Korean director Bong Joon-ho has made his mark on cinephiles around the world with a range of intriguing, beguiling, and unique films. His work found its way to North America in sort of a cult status with films like “Memories of a Murder,” “Mother,” and “The Host.” But it was his first English-language project, “Snowpiercer,” where he really became popular among American audiences. That film, which starred Chris Evans and Tilda Swinton, is soon to be a television series for TNT.
After “Snowpiercer,” his next film, also starring Tilda Swinton, was “Okja,” landed at Netflix and was widely considered to be an Oscar contender for visual effects.
And now he returns with “Parasite,” a film that won the Palme D’Or at Cannes just six months ago. Since its premiere in France, “Parasite” has taken on a life of its own, quickly finding itself with invitations to just about every festival around the world, winning awards along the way. Despite the fact that Korea has never had a nominee for the newly-renamed Academy Award for International Film, “Parasite” appears to be one of the year’s safest bets.
The film is the story of families from very different circumstances and classes, but to say more would ruin the experience of watching it. I recently had the opportunity to speak with Bong Joon-ho as part of a round table where we discussed some of the more technical aspects of the work, as well as his general attitude toward filmmaking, and what he thinks of all that Oscar talk.
Warning: This conversation includes spoilers for “Parasite.” If you wish to avoid spoilers before viewing the film, you are advised to stop reading now.
Alci Rengifo/Entertainment Voice: Where did this idea come from? What inspired this particular story?
Bong Joon-ho: Like all artists, I draw inspiration from personal experiences. When I was in college I worked as a tutor, which is very common for Korean university students. It didn’t happen all the time, but sometimes I would tutor for very rich families — for this one particular family, I got fired after two months. They were very particular. Usually, it’s not easy to really look at the private spaces of a family home, but the boy I was tutoring gave me a tour of the entire house. He was showing it off. But, I had the opportunity to look at every corner of this rich house. I have a lot of vivid memories from that time. It was kind of like I was spying on the private lives of complete strangers — and they had a private sauna on the second floor! Just like in the movie! [laughs] At the time I was quite shocked. “Wow! A sauna in the house! Unbelievable!” The boy, he was very proud of it.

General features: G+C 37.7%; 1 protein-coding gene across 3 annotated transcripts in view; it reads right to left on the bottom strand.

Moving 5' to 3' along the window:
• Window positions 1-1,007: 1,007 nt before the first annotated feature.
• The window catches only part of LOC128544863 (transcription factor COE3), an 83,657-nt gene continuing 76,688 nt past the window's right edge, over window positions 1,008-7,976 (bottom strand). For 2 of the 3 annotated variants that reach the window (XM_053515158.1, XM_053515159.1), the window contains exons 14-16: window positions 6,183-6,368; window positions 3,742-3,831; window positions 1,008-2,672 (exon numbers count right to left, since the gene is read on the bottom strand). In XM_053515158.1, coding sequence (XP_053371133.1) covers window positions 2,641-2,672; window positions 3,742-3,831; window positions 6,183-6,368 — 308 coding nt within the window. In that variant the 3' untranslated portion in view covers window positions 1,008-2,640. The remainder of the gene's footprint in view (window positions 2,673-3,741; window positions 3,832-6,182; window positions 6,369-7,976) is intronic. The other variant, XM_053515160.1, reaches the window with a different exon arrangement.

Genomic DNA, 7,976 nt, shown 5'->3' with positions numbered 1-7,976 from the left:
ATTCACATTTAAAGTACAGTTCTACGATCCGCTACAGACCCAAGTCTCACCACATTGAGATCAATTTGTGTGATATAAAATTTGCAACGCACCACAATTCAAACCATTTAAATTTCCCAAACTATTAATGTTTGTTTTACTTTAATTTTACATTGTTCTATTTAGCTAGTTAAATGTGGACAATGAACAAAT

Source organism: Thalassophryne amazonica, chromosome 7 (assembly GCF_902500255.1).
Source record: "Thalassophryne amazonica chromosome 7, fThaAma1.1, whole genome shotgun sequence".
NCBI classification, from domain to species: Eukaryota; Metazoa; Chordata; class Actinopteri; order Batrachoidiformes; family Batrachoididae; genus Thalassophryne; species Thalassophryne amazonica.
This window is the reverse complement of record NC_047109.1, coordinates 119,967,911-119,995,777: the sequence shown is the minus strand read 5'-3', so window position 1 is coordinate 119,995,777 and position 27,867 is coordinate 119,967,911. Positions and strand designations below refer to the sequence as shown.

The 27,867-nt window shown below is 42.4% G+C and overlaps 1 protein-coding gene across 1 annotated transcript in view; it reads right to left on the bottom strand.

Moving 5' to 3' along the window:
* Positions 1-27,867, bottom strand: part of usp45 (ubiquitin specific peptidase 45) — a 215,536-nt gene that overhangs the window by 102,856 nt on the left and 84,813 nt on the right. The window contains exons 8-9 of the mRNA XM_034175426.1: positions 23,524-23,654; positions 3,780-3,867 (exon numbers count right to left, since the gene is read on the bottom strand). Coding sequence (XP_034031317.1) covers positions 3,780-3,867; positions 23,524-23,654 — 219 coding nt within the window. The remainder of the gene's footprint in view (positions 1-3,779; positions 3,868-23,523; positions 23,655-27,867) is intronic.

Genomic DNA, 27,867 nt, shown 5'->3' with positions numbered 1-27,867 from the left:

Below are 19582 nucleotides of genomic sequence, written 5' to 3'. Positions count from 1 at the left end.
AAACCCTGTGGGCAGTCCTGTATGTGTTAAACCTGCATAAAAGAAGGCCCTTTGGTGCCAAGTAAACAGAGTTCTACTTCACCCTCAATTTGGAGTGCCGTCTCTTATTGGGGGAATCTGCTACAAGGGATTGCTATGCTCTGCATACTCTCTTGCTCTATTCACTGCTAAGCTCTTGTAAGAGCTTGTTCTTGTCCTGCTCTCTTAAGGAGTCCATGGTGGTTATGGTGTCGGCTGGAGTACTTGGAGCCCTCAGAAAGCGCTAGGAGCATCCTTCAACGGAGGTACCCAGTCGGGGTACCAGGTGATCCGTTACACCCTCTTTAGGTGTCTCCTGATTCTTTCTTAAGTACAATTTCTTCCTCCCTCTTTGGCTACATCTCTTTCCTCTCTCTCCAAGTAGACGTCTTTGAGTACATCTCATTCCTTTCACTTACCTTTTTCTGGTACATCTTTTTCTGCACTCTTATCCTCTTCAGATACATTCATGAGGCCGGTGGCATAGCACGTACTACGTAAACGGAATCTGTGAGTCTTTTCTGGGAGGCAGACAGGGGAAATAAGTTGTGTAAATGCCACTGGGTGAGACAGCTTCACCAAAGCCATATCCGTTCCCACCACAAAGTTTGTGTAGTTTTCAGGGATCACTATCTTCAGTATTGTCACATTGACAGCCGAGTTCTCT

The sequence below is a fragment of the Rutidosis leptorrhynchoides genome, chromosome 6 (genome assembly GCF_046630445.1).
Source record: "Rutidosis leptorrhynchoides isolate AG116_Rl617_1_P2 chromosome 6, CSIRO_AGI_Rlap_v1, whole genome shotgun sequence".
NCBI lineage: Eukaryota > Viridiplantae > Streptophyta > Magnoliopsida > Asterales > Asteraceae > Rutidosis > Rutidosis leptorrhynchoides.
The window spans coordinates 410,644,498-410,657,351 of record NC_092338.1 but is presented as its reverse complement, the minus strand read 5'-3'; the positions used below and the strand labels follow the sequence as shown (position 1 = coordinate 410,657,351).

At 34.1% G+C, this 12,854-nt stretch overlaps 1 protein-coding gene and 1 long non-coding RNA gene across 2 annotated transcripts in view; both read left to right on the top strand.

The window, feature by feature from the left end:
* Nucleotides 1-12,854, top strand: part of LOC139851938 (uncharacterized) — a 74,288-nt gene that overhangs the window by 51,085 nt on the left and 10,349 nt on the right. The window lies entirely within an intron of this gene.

Karen Peterson/Awards Circuit: This film feels like it’s very much about Korea and the Korean class struggle, but it also feels very universal. Was that intentional?
BJH: At first, I was amazed by the response because I really thought that this film was just full of Korean details, and the actors — their performances were full of very Korean nuances. I kind of worried whether international audiences would be able to sympathize with this story. But ever since we screened the film at Cannes, it seemed that people reacted very similarly to the smallest details. Even I didn’t quite understand why. After Cannes, I was at the Sydney Film Festival, Munich, Telluride, Toronto — the reaction was all the same everywhere. I think maybe there is no borderline between countries now because we all live in the same country, it’s called capitalism. I think that’s the reason.
Kate Hagen/The Blacklist: Your films break all kinds of conventional genre rules. Is that something you’re thinking about during the writing process, or do you just tell the story you want to tell?
BJH: It’s definitely closer to the latter. When I’m writing the script, I’m just busy thinking about the situations and the characters. As I write more and more, it almost feels like I’m not writing the story, the story is dragging me along. A lot of people comment on how I shift tones and mix genres and I’m very grateful for those comments, but to be very honest, when I’m writing or shooting, I’m never really aware that I do that. It’s not something that I intend. I think if someone were to threaten me, forcing me to maintain a singular tone throughout the two hours of one film, that would actually be more difficult for me. The mixtures and shifts — that feels more natural to me.